WHEN HE MOVED to Atlanta, writer John Daryl Blouin was aiming to break into the acting scene. Instead, he ended up with a four-year stay in prison for a crime he says he didn't commit.

The number of black men in Georgia prisons and the rate at which they were going there, coupled with things Mr. Blouin said he encountered in prison, inspired him to write the book.

"I thought to myself, 'I have to write about what's going on in here,'" he said. "Georgia isn't the worst state or the only one, but this book is good for anyone, anywhere."

The result is How to Stay Out of Jail in Georgia. Mr. Blouin said his book, riddled with rhyme, newspaper reports and biblical verses, is aimed at exposing the ugly truth of the criminal justice system and how it's a web some simply get tangled up in.

His book could slip into controversial subjects but, Mr. Blouin said, he's not trying to create hostilities, only awareness.

"It starts out humorous, then it gets serious, then it gets sad and then it ends with a peace that surpasses all understanding," he said.

How to Stay Out of Jail In Georgia (The Rise) retails for $10.95 at Hamilton Bookstore and Art Gallery, 209 Ninth St., and at Jacob's Well Bookstore at Beulah Grove Baptist Church, 1434 Poplar St.. Copies also can be purchased online at www.outofjailingeorgia.com.

CREATING A LITTLE controversy is what the characters in Talk Radio are all about.

In the first novel by Augusta resident Mark Gelbart, a conservative talk-show host is held captive by a disgruntled, liberal listener. The kidnapper's purpose: to get the host to have a debate without hanging up the phone.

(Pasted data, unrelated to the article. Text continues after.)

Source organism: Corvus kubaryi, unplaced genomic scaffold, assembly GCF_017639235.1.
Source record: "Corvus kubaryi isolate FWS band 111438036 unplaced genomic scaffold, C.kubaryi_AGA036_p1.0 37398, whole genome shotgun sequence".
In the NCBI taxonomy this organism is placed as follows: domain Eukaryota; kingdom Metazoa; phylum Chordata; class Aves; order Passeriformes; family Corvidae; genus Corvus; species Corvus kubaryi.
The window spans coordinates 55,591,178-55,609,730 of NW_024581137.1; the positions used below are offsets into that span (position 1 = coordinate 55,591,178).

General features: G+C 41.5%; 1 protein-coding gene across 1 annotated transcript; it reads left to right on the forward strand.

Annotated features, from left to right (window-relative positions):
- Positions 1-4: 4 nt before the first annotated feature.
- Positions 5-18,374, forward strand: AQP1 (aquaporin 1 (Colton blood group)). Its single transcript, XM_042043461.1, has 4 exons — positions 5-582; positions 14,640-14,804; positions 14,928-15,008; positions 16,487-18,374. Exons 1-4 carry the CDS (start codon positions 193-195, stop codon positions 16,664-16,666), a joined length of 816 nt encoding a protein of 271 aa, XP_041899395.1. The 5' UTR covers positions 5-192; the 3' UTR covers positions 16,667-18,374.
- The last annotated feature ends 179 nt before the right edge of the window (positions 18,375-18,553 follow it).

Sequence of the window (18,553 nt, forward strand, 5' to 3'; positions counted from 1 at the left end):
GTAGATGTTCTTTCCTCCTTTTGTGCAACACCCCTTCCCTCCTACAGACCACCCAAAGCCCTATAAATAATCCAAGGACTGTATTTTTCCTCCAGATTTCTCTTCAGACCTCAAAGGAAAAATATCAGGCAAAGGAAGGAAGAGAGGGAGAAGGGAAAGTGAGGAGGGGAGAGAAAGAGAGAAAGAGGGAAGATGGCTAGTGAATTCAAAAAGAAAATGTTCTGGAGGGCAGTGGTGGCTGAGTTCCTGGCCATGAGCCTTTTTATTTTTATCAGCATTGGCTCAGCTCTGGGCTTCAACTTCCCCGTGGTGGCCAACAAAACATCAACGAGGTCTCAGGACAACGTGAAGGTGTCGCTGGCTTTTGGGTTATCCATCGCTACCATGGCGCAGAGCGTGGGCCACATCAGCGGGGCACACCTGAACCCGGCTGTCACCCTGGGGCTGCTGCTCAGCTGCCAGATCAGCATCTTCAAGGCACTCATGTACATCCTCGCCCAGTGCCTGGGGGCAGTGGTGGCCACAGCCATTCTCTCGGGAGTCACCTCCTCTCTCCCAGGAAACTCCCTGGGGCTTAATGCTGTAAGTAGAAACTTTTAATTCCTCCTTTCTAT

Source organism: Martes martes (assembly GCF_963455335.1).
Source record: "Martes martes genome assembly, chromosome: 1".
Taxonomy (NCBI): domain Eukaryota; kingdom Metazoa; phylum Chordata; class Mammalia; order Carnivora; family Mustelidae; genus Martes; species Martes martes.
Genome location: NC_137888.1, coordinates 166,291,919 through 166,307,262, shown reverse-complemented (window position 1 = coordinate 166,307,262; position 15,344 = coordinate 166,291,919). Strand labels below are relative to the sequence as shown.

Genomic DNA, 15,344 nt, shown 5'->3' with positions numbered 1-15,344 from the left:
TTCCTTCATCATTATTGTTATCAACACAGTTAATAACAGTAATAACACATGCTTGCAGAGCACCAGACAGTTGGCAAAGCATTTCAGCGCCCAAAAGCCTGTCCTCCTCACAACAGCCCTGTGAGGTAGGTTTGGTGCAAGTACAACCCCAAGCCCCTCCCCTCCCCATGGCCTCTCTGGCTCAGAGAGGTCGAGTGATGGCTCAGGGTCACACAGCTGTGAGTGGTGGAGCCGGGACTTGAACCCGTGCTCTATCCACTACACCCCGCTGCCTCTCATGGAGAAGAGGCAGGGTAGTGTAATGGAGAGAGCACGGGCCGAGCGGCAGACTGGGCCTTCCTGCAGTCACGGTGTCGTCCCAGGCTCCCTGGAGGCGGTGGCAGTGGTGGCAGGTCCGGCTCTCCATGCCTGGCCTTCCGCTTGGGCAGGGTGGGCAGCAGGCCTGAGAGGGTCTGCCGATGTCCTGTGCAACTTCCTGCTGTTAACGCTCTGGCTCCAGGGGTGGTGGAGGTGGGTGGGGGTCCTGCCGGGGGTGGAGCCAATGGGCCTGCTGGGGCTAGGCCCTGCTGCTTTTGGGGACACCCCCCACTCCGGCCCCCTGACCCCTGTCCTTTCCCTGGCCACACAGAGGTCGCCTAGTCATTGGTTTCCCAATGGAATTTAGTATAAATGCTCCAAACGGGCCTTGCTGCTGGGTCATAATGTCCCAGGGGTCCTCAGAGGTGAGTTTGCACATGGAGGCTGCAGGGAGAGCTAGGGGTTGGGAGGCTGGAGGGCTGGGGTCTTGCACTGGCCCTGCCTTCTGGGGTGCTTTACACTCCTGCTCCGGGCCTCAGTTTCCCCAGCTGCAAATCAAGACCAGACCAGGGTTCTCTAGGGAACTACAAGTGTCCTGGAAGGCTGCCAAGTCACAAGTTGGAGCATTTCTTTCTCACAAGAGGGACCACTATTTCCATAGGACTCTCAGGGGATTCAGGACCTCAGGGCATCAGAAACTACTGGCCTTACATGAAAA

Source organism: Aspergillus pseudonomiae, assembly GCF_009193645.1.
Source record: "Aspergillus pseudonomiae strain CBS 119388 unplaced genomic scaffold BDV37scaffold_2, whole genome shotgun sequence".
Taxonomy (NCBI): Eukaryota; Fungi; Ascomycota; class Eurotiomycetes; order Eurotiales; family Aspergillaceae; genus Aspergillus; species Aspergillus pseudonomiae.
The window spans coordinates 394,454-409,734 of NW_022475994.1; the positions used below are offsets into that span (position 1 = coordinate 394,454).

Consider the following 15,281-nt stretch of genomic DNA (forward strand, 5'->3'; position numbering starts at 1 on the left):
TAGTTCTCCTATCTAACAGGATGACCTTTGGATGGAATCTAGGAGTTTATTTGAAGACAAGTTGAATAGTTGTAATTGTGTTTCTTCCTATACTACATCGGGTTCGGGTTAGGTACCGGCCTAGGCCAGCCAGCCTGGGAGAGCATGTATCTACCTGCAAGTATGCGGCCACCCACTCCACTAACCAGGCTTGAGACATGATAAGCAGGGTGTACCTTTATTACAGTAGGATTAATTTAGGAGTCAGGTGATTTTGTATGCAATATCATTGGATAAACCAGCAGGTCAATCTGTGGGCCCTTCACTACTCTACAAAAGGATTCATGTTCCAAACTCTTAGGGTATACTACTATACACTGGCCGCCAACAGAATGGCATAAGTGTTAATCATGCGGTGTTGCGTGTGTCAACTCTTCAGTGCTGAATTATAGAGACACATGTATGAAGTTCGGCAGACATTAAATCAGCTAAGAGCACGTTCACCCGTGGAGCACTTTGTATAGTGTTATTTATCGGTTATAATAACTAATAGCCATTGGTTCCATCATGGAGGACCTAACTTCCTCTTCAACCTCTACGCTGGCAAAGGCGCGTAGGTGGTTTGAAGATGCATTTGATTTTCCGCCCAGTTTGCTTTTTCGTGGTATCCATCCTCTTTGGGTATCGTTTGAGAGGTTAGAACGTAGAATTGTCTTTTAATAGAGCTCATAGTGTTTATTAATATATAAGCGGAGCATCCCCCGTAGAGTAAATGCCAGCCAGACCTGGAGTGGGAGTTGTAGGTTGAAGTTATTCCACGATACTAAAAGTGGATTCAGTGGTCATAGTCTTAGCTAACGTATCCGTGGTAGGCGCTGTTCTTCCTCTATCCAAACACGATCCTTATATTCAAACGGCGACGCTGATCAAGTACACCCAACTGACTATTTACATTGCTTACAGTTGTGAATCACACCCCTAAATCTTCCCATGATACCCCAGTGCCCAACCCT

Mr. Gelbart said it took about four months to write the book, which he classifies as black comedy and political satire.

"It's a good product for a novice writer," Mr. Gelbart said.

Given the response he's had so far, readers from both sides of the political battleground have found an interest in the story.

That could be because he's created a book in which there are no good or bad characters, Mr. Gelbart said.

"Some people who are conservatives will sympathize with (talk-show host) Buck Bennett," he said. "And those who are more liberal will identify with (captor) Schmidt."

Talk Radio (Publish America) retails for $19.97 at Borders bookstores and online at www.mark-gelbart.com and www.PublishAmerica.com.

Also out

l The Frog and the Redneck, ($20.99, Xlibris) by Dr. Peggie Ward Koon. The personal story of an interracial couple who grew up near each other but somehow managed to live in completely separate worlds until love took over. Available online at www.xlibris.com, www.barnesandnoble.com, www.amazon.com and www.borders.com.

l Memories of a Mountain Educator: From a One-Room Schoolhouse to a College Classroom ($14.95, Publish America) by Dr. Paul F. Taylor. The memoirs of a local educator as he reflects on his profession and how he loved to teach as much as he loved his students. Available online at www.PublishAmerica.com.

Reach Kamille Bostick at (706) 823-3223 or kamille.bostick@augustachronicle.com.